Medicaid is a program jointly funded by the state and federal government. Its core functions include paying medical providers for services rendered to low-income parents, children, pregnant women, the elderly, the blind, and the disabled.
The federal government currently funds two-thirds of North Carolina’s $14 billion Medicaid program. The Patient Protection and Affordable Care Act (ACA), commonly known as Obamacare, gives states the choice to expand Medicaid eligibility to individuals earning up to 138 percent of the federal poverty level. This figure equates to an individual earning $16,642 per year or a family of four earning $33,948. North Carolina is one of 18 states that have not expanded Medicaid.
If North Carolina had chosen to expand Medicaid, the federal government would have fully funded its cost through 2017. States would then be responsible for financing a portion of total funds, reaching a maximum of 10 percent by 2020.
The experiences of states that have expanded Medicaid should temper the enthusiasm of those who champion expansion. For example, Arizona’s expansion in 2002 originally projected slow enrollment growth, maintainable costs, a reduction in the number of uninsured, and reduced uncompensated care. All four of these projections yielded opposite results. The expanded population (mostly childless adults) ended up costing two to four times more than the cost of covering low-income parents. Similar outcomes occurred in expansion states, including Oregon, Delaware, Maine, Washington, D.C., Utah, and Vermont.
- Fully funding Medicaid expansion and other health care entitlements will necessitate either higher levels of deficit spending, which adds to the multi-trillion-dollar federal deficit, or substantial increases in taxes, which impedes economic growth.
- Medicaid expansion would cost North Carolina an estimated $6 billion between 2020 and 2030. To pay for the expansion, the North Carolina General Assembly would need to reduce provider payments, divert resources from other important parts of the budget such as education or transportation, or increase taxes.
- Expanding Medicaid eligibility puts traditional program enrollees at risk. Low-income parents, children, pregnant women, the elderly, the blind, and the disabled would have to compete for access to health care with an estimated 500,000 people added to Medicaid rolls, 82 percent of whom are able-bodied childless adults.
- Currently, 25 percent of physicians in North Carolina do not accept new Medicaid patients, because, in part, of below-market reimbursement rates. Physicians and providers who serve Medicaid patients would compensate for the expansion by negotiating higher payment through private carriers, ultimately passing on the cost of expansion to non-Medicaid consumers in the form of higher premiums.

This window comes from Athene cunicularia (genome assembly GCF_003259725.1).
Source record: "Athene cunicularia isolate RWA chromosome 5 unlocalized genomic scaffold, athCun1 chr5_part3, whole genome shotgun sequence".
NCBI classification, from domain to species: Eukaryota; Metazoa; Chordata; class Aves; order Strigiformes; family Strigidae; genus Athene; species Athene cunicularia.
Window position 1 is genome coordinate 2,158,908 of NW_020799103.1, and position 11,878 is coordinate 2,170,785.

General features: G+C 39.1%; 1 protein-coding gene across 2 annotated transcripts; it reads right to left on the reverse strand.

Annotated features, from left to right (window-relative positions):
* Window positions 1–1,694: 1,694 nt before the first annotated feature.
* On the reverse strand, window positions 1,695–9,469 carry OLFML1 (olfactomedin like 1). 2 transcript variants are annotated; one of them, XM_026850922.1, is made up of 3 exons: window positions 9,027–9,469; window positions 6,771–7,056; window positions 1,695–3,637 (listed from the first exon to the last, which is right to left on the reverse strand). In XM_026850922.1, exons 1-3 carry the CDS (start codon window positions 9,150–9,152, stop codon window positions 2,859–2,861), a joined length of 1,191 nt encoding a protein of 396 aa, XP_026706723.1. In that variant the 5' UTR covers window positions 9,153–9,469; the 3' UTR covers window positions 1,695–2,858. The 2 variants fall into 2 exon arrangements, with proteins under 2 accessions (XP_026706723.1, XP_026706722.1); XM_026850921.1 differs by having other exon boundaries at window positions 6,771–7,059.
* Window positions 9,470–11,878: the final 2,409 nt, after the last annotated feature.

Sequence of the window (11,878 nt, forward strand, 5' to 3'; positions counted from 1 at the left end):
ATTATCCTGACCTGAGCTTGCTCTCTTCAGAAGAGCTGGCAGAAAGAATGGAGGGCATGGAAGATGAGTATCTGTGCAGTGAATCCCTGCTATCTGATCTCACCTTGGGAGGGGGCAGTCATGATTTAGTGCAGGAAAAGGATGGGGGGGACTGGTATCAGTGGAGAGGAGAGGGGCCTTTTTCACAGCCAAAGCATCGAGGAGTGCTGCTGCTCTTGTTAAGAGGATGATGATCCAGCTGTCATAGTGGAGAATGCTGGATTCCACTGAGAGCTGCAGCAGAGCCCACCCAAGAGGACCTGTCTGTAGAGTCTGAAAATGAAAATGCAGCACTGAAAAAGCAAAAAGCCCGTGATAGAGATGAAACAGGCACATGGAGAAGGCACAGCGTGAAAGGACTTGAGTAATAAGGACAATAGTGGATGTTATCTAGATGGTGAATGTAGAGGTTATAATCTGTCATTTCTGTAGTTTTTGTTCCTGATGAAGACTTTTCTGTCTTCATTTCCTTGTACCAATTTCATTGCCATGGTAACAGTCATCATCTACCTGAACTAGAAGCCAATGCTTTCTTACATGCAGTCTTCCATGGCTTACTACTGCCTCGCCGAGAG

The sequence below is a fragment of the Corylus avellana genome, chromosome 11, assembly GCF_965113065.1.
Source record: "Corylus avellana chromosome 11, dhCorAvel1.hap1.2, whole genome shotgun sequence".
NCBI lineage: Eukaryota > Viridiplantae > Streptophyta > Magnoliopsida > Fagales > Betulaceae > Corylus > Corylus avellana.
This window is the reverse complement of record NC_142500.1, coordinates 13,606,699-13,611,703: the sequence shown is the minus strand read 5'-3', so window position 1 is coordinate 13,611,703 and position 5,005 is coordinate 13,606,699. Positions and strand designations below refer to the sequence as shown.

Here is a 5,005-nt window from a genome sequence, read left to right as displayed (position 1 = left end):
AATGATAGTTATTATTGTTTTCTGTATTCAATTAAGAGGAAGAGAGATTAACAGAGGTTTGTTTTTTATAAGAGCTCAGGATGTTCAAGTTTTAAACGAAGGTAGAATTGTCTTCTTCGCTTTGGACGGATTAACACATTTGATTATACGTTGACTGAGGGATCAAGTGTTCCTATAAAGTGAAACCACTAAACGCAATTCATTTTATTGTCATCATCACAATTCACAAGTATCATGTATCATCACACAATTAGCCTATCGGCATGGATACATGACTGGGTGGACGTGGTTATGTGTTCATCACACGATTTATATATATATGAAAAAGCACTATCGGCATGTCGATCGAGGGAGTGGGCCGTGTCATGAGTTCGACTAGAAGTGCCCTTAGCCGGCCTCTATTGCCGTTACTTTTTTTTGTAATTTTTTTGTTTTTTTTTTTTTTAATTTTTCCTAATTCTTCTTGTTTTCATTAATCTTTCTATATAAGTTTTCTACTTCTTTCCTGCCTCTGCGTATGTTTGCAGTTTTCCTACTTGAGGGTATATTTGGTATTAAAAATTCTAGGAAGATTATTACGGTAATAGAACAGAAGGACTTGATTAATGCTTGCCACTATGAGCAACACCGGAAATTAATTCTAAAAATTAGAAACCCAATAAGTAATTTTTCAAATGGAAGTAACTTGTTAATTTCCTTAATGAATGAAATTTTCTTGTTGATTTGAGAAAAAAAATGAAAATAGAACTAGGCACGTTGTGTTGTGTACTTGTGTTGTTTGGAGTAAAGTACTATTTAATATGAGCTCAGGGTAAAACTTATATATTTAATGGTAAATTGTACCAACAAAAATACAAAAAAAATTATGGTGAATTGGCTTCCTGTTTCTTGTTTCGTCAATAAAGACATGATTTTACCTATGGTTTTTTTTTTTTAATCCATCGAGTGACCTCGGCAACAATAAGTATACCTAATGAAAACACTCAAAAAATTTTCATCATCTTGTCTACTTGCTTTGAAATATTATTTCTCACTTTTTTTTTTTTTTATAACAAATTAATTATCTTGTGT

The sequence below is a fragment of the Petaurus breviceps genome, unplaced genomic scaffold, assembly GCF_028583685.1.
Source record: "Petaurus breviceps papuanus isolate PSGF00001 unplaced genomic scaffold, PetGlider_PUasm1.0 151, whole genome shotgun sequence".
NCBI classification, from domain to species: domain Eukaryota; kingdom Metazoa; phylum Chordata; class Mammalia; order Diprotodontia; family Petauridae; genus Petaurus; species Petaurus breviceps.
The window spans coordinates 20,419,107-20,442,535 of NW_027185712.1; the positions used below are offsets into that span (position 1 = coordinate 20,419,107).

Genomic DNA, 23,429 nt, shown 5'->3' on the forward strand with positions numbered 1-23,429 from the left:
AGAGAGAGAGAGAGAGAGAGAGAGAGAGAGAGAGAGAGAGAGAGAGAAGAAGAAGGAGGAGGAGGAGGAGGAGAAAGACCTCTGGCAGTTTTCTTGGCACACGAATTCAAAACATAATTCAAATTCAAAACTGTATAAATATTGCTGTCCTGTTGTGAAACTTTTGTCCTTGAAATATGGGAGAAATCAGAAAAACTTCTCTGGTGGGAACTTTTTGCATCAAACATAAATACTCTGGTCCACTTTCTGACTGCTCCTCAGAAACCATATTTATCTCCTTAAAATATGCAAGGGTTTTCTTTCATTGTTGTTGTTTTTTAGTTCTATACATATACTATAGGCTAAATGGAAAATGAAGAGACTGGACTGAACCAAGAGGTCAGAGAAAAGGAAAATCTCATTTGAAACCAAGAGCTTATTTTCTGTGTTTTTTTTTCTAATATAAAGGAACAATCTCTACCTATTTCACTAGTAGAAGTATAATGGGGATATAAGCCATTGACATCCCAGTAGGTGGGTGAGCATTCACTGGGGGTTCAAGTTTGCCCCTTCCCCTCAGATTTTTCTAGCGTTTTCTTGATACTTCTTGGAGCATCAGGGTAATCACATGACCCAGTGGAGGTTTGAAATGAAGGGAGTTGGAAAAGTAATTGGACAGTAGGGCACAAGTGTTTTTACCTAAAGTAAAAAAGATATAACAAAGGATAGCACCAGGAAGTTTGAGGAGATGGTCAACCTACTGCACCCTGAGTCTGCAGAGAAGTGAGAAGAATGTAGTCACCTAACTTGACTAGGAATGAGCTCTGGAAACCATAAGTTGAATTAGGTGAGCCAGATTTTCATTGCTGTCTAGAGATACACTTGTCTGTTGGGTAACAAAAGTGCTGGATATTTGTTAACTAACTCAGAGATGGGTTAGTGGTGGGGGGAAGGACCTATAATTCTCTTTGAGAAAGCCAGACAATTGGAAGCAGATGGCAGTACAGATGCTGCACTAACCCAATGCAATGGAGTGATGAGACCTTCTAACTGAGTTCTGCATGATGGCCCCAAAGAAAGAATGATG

- With less access to physicians that accept new Medicaid patients, new enrollees will likely turn to hospital emergency rooms for service. A Colorado Hospital Association report found that emergency room usage was higher in expansion states than in non-expansion states.
- Expanding eligibility levels for government health insurance programs crowds out access to private coverage. Studies indicate that the crowd-out effect contributes to the fact that six out of 10 people on Medicaid once had private coverage.
- The 2008 Oregon Health Insurance Experiment (OHIE) is known as the “gold standard” of studies that assess Medicaid’s overall effectiveness. Researchers randomly assigned eligible patients to the state’s Medicaid program. Two years later, the authors concluded that Medicaid had no statistically significant effect on major measures of health outcomes between those who had been chosen to participate and those who had not.
- Congress should grant North Carolina even more flexibility with its Medicaid reform plans by reconstructing the Medicaid program in its entirety.
- Congress should allow states to have more flexibility managing their long-term care Medicaid caseload.
- Congress should offer a universal refundable tax credit to able-bodied, working Medicaid patients and their dependents to offset the cost of private health plans sold on the individual policyholder market. This can reduce government dependence in the long term, instill consumer awareness, and promote patient choice.
- Congress should change Medicaid’s financial design. Historically, the federal government pays for two-thirds of North Carolina’s Medicaid bill. The match rate has produced perverse incentives for states to expand optional benefits or program eligibility since the program’s inception in 1965. A federal block grant allocated to states will instead push North Carolina to budget accordingly with a defined amount of resources and take full ownership of any additional state Medicaid spending as policymakers see fit.
- Congress should focus more on relaxing regulations to make health care more affordable, and less on how to extend health insurance for all. Funding a Medicaid expansion will not solve our nation’s pervasive health care access problem.